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The Chief Information Security Officer (CISO) not only protects IT systems with special hardware, software and secure business processes, but he or she also creates, implements and communicates the organization’s digital information security policies and procedures.
Columbine, Virginia Tech, Sandy Hook – These schools are household names around the U.S., but not necessarily for their academics, athletics or famous alumni.
To most people, the term “access control” refers to beeping key-card readers, little lights turning from red to green, doors unlocking and turnstiles opening, but access control also happens to be one of the most important duties that a security officer is tasked with.
When it comes to surveillance, making an investment to protect the small business’s assets is a must, and it can help business owners reap unexpected rewards.
In the consumerization of IT, such as the Bring Your Own Device movement, employees and stakeholders want their services delivered according to their preferences, and more and more are demanding digital, high-tech solutions.
A security executive’s primary strategy should be to prevent lawsuits from happening, so hiring practices and vetting of security firm partners are the first defense. All security officers must be subjected to criminal background and employment history checks.
At the core of risk and resilience planning is the ability to gather intelligence and create situational awareness.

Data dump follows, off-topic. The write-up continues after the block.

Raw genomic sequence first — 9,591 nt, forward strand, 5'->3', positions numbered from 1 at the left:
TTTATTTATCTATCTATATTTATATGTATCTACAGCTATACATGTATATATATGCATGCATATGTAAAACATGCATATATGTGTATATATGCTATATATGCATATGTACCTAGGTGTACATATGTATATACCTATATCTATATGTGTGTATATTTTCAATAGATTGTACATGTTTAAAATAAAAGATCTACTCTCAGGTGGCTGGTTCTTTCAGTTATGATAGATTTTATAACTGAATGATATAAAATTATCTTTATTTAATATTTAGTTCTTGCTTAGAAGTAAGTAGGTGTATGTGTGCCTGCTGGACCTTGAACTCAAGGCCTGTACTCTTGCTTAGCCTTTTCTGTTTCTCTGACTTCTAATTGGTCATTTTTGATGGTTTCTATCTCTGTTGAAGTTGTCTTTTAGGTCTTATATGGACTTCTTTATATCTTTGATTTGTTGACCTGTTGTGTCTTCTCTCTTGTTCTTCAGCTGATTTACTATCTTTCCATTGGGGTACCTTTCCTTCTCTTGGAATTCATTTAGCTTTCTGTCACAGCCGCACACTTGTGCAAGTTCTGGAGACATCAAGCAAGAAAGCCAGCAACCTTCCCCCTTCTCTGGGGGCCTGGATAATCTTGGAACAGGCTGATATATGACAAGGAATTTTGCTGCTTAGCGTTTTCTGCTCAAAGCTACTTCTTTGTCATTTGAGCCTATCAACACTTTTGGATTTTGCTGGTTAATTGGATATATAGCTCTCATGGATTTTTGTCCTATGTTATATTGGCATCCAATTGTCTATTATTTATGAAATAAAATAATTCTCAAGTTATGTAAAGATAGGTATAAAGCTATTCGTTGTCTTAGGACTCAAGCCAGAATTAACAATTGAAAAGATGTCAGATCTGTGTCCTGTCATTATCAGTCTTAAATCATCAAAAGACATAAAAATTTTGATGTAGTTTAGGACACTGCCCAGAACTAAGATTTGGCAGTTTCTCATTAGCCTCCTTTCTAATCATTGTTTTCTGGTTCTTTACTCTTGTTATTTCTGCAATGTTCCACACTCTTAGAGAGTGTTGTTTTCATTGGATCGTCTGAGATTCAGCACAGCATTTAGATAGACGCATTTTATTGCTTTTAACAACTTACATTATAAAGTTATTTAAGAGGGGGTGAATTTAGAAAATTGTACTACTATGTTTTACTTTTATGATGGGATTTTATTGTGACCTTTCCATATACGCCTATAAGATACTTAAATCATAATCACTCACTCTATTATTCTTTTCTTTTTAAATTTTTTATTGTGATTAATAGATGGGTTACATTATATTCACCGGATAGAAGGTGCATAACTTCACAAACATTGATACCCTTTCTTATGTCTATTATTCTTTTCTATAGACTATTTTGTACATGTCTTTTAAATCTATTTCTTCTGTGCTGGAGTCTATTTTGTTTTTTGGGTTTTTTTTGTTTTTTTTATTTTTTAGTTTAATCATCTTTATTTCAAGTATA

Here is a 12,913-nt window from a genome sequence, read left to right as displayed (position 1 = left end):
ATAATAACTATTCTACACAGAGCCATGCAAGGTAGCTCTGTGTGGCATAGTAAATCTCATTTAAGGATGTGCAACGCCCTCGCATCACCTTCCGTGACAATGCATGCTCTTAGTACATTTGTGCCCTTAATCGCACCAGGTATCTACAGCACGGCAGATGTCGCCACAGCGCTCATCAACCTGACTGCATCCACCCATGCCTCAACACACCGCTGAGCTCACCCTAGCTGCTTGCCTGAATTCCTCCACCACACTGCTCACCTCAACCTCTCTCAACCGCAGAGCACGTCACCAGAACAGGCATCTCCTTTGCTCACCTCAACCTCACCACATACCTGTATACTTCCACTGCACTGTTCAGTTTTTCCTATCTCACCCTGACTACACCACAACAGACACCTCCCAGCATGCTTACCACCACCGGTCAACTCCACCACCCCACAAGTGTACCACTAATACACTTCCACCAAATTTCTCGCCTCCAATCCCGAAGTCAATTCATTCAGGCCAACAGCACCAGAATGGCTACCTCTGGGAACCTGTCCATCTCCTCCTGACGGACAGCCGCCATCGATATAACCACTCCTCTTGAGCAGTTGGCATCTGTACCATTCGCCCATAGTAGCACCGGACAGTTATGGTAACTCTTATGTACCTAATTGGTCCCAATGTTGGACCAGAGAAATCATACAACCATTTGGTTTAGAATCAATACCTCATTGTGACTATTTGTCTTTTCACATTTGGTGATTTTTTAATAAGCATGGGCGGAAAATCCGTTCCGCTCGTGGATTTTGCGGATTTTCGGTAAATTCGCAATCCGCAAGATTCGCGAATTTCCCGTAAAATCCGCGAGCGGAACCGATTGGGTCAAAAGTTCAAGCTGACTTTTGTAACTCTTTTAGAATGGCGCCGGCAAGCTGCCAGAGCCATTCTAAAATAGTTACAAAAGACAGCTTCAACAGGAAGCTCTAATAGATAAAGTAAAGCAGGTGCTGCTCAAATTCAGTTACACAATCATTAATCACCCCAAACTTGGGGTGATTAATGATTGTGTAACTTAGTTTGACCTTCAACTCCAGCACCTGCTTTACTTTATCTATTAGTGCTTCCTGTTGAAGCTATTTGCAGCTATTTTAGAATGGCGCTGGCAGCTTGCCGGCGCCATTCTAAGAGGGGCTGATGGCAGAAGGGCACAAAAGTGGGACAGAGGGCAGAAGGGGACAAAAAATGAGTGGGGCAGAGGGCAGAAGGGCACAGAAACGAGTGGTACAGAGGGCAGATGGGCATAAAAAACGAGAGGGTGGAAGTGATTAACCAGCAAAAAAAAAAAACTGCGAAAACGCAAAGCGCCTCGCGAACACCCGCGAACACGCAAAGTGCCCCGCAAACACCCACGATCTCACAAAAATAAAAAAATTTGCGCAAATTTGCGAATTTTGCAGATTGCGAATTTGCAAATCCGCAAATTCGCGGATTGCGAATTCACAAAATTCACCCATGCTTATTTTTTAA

Let’s start with the good news. Malicious insider activity is relatively rare. Unfortunately, even though outsiders account for 85 percent of cybersecurity incidents, the damage often is substantially greater when an insider strikes.
Small business doesn’t necessarily mean small data. In fact, according to Michael Bruemmer, vice president at Experian Data Breach Resolution, thieves prefer to target small- to medium–sized businesses (SMBs) because many lack the resources or expertise to manage cybersecurity. Retailers are especially easy targets for cybercriminals who look to hijack credit card data, but customers aren’t the only victims.
In the analog security video boom, end users’ surveillance needs were very similar, regardless of their company’s size, but today’s surveillance product technologies are rapidly changing this historical norm. The needs of small and midsized businesses (SMBs) are moving in the opposite direction of enterprises, where the surveillance needs are getting more closely aligned with the enterprise’s IT requirements.